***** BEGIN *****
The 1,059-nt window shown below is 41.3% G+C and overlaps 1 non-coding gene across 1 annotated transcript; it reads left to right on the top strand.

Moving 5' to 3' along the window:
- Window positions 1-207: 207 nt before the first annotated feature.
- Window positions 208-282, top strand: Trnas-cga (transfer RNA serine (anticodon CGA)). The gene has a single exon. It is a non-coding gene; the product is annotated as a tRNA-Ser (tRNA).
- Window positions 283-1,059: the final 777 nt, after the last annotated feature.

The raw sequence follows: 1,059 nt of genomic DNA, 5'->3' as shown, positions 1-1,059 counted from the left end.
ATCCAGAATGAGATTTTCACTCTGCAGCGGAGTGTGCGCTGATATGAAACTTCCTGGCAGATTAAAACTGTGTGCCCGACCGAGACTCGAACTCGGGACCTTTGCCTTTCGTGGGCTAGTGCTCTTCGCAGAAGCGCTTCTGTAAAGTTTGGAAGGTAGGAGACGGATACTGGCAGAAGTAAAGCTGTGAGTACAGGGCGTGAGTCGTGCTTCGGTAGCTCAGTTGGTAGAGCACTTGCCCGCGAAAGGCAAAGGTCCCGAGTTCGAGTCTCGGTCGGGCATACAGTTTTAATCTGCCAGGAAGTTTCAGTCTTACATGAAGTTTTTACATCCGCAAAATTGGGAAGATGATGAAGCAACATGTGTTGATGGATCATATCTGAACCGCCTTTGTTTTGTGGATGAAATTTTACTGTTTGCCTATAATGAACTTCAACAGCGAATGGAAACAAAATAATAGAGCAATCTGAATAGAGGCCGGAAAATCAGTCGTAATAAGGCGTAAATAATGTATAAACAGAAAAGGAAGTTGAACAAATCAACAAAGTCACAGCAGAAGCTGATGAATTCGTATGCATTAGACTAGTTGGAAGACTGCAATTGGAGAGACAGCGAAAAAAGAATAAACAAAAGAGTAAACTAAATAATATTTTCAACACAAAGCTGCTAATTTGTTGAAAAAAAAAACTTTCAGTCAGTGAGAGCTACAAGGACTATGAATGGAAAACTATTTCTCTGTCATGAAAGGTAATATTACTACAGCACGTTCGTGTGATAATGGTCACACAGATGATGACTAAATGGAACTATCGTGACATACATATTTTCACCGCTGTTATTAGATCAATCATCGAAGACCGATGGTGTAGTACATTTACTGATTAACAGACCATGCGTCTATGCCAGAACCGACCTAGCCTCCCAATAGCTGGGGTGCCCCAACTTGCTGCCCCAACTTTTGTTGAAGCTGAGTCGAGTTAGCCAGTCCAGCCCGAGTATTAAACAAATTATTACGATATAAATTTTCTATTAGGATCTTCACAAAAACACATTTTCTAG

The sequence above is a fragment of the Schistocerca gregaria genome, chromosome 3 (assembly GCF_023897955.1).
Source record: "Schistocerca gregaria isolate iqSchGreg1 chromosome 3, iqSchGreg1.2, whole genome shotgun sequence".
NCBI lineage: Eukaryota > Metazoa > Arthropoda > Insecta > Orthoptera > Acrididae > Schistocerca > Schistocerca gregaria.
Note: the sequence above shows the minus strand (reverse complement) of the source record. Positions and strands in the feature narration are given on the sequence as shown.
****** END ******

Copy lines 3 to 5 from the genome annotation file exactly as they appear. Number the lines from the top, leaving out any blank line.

- Window positions 1-207: 207 nt before the first annotated feature.
- Window positions 208-282, top strand: Trnas-cga (transfer RNA serine (anticodon CGA)). The gene has a single exon. It is a non-coding gene; the product is annotated as a tRNA-Ser (tRNA).
- Window positions 283-1,059: the final 777 nt, after the last annotated feature.